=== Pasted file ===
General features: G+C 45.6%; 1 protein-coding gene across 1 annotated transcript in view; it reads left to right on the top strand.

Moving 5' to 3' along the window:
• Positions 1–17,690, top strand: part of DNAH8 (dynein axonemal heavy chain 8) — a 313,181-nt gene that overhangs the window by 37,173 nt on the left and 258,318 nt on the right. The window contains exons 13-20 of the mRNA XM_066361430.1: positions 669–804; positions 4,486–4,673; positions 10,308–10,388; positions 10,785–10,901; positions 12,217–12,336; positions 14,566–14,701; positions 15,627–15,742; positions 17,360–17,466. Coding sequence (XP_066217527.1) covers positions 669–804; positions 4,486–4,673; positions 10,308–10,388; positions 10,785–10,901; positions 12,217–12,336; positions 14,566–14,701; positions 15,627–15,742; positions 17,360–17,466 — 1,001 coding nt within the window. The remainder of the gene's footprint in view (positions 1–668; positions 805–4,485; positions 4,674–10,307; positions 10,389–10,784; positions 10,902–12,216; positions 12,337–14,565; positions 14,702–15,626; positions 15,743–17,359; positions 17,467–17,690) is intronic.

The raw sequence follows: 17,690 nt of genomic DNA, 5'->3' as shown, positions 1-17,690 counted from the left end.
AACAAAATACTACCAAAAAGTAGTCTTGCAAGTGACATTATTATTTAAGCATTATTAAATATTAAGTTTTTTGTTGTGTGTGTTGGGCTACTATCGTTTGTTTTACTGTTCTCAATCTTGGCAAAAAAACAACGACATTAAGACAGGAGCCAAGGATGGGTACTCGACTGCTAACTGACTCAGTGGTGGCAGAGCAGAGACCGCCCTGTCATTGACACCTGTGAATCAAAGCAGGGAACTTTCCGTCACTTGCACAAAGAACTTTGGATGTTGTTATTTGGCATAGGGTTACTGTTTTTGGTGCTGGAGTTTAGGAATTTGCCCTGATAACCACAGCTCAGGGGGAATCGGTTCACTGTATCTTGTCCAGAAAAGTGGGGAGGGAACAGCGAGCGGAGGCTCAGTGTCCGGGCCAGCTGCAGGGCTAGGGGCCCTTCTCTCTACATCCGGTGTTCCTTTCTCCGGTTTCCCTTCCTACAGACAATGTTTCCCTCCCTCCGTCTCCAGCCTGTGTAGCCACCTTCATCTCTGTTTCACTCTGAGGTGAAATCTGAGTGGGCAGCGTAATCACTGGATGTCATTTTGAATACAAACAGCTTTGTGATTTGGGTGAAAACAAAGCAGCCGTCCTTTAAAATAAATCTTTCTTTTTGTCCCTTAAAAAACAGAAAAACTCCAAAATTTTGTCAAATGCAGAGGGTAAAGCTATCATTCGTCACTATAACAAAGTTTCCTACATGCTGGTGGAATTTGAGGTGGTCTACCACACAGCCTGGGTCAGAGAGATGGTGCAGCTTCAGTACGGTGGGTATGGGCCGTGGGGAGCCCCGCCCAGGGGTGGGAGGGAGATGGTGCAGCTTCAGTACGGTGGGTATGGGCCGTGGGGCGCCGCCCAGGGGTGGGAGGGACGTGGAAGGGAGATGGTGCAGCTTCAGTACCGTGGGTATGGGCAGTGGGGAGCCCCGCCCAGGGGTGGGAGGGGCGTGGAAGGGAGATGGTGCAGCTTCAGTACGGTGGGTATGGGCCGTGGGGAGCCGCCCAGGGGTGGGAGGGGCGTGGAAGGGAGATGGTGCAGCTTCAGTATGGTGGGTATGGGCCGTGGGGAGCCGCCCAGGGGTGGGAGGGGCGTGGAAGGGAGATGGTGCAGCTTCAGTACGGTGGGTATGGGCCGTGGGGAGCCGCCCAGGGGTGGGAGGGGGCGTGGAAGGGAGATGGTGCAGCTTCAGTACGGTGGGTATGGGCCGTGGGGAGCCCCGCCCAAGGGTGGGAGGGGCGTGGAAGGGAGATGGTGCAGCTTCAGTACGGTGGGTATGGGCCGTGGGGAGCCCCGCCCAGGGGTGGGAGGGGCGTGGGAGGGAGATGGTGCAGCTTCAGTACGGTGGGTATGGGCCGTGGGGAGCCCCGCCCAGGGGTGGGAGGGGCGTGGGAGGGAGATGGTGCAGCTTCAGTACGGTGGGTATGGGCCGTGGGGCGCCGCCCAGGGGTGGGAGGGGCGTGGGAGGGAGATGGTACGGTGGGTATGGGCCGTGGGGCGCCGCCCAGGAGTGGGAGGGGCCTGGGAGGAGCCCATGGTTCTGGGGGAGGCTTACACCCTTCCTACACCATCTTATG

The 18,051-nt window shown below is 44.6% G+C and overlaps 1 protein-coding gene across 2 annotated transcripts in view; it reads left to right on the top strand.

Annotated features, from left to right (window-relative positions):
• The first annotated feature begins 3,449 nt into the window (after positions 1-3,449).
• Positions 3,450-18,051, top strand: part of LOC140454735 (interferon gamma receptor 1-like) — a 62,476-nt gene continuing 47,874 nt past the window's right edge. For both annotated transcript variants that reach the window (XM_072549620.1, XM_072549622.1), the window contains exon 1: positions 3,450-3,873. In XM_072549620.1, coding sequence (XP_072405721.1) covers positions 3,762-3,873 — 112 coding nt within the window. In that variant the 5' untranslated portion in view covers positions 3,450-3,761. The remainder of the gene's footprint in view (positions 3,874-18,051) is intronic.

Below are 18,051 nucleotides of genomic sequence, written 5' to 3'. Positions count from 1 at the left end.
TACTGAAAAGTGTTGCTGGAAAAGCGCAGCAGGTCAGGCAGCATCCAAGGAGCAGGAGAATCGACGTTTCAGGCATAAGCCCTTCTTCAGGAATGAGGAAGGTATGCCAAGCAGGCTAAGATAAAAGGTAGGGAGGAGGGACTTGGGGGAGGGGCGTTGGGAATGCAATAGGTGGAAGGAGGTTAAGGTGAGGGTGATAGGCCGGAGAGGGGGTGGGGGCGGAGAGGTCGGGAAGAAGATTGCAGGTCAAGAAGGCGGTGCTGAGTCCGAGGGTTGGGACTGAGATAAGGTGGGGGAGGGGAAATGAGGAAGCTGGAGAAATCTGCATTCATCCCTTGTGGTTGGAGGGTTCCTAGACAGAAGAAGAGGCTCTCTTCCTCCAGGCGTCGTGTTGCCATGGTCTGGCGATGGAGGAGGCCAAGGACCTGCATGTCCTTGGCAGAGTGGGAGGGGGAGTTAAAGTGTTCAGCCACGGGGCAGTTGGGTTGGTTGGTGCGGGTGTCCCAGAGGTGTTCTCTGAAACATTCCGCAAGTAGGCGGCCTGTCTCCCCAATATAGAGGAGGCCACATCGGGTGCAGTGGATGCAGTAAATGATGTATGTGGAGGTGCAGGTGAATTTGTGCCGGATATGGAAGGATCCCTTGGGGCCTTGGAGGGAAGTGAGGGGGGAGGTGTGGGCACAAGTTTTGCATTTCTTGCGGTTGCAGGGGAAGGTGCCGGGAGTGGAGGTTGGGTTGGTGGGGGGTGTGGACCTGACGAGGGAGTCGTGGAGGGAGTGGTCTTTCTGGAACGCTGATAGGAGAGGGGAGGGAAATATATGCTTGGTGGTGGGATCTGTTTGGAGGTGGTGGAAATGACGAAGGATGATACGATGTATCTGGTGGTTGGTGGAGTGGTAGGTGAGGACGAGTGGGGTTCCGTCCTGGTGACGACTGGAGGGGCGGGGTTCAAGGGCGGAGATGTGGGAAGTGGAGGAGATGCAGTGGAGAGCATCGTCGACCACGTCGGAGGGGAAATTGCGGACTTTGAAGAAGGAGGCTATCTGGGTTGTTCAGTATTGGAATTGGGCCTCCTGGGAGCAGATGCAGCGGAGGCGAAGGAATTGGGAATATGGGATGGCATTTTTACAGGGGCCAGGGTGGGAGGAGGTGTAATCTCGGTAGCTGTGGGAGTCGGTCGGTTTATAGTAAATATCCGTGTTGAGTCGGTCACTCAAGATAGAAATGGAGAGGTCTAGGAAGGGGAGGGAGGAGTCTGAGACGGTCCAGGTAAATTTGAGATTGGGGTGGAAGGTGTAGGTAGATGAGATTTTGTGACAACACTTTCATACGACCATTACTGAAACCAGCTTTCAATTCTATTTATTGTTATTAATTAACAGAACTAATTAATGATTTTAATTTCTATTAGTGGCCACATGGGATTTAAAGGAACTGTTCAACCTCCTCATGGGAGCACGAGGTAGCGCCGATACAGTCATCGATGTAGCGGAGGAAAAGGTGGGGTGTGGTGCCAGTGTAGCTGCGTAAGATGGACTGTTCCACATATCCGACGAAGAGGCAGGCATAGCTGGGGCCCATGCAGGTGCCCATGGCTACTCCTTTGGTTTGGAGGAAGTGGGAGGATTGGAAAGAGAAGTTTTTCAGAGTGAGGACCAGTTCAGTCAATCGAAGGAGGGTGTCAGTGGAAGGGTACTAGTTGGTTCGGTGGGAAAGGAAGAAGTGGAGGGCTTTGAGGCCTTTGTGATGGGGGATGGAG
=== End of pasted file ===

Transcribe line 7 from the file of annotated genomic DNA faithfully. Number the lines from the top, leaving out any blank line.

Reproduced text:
Annotated features, from left to right (window-relative positions):